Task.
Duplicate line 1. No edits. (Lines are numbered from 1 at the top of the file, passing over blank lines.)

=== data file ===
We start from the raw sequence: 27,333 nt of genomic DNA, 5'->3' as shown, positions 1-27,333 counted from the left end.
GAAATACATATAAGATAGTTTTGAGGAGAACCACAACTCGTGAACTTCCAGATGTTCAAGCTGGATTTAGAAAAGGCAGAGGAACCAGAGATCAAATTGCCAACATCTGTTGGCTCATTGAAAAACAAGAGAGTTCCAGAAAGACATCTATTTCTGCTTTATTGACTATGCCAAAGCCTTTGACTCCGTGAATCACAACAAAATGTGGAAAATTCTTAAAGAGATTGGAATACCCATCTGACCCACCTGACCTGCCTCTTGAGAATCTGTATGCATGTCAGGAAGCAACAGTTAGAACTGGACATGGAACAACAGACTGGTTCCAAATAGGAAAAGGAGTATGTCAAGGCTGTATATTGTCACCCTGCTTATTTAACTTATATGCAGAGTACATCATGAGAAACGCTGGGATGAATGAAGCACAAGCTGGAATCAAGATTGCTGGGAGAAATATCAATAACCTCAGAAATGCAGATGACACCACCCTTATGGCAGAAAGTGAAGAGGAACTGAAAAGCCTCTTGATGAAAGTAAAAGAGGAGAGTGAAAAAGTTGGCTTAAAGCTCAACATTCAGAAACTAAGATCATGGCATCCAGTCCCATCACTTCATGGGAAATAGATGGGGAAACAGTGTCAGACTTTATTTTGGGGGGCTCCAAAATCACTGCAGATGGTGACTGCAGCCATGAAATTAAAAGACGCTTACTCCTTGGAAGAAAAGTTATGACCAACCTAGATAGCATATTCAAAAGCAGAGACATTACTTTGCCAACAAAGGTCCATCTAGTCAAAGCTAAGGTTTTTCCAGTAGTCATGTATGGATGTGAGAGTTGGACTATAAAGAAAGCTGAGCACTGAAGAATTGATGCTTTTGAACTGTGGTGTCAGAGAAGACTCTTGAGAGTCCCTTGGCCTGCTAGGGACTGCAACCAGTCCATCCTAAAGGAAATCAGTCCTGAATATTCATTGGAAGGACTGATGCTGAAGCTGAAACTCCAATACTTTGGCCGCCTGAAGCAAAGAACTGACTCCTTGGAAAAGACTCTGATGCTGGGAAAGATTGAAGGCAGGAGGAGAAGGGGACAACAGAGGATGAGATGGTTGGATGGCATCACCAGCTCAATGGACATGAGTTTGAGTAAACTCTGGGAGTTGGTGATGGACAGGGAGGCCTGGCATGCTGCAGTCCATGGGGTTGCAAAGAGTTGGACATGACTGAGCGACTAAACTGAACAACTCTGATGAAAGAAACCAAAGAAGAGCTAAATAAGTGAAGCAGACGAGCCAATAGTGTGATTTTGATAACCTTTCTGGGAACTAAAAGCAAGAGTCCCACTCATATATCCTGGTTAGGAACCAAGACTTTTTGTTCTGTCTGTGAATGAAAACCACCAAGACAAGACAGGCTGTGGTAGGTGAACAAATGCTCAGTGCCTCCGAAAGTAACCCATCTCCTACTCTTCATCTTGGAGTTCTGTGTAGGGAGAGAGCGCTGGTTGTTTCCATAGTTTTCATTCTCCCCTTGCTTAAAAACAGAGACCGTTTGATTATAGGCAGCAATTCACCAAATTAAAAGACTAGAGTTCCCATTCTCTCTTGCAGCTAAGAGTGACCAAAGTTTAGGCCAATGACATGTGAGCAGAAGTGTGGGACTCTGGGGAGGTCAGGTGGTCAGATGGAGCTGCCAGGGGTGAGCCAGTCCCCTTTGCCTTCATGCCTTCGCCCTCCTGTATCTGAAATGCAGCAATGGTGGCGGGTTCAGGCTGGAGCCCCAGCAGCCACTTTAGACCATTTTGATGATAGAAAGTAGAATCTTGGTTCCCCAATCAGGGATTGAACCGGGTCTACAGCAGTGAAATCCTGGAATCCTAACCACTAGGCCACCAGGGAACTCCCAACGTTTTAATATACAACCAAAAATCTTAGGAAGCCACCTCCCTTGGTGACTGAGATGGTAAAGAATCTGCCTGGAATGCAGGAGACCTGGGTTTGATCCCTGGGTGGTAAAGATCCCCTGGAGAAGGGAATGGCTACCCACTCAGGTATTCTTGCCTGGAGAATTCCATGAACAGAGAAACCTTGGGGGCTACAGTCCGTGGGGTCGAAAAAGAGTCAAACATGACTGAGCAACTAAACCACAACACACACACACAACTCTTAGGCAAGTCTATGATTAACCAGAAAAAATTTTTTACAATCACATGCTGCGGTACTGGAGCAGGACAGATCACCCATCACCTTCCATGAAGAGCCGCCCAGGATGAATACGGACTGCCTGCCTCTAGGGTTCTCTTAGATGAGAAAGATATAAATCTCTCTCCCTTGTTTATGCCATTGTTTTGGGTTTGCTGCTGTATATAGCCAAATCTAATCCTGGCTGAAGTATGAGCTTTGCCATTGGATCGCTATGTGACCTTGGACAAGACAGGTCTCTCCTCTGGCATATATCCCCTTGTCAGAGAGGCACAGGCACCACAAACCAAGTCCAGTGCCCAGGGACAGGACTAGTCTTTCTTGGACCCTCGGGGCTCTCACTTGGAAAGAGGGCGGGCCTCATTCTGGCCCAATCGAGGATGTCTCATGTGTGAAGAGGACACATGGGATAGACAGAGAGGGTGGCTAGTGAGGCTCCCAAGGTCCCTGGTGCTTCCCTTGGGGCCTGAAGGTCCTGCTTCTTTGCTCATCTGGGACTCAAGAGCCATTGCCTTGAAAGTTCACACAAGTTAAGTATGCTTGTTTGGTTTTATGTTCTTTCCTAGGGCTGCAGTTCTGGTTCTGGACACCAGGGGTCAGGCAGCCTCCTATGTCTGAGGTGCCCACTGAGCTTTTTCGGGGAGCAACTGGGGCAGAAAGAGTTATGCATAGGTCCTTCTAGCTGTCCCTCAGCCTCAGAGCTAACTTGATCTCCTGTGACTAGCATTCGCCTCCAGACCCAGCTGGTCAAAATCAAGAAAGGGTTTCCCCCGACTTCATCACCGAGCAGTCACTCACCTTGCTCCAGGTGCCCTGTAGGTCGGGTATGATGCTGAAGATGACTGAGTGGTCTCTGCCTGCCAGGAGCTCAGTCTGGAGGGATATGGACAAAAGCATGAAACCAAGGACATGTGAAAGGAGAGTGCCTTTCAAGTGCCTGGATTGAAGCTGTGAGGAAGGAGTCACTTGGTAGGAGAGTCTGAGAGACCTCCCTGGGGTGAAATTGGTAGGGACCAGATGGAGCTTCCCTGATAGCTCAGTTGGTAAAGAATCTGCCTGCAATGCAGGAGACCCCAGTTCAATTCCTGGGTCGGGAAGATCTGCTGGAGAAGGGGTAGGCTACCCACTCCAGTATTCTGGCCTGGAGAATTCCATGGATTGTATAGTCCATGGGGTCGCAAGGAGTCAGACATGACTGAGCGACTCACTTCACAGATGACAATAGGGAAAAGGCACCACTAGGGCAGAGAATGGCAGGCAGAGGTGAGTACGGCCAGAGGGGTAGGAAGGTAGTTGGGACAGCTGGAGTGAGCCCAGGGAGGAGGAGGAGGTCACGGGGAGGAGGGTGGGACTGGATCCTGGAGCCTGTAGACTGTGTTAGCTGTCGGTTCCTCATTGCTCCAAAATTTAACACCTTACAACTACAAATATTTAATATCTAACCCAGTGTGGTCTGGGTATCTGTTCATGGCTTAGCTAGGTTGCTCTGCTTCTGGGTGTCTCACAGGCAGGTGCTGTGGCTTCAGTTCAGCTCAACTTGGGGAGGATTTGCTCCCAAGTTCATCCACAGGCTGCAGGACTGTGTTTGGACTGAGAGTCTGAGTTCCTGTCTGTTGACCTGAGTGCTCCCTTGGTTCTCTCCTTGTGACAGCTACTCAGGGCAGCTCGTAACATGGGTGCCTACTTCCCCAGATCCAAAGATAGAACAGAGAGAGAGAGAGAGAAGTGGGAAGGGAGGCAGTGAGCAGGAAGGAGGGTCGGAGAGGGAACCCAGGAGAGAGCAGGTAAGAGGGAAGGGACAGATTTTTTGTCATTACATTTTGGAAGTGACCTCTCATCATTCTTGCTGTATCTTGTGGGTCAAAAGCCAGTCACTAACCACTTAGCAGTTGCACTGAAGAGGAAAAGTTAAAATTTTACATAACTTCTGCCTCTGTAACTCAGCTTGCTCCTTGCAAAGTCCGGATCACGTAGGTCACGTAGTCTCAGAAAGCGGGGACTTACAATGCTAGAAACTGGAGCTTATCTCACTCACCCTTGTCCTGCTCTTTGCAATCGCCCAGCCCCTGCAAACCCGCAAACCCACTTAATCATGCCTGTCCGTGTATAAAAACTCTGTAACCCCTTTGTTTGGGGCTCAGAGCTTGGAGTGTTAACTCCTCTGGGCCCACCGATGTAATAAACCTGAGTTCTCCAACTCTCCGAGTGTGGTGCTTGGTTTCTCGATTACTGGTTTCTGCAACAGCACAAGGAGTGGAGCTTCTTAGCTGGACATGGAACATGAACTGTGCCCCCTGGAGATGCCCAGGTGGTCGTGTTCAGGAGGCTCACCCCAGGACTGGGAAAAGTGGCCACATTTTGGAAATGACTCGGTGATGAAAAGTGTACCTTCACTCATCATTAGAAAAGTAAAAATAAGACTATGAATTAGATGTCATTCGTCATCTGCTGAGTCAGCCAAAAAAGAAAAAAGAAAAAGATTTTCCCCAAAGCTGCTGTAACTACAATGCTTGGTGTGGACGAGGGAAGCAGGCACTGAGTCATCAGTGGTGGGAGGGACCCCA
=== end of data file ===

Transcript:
We start from the raw sequence: 27,333 nt of genomic DNA, 5'->3' as shown, positions 1-27,333 counted from the left end.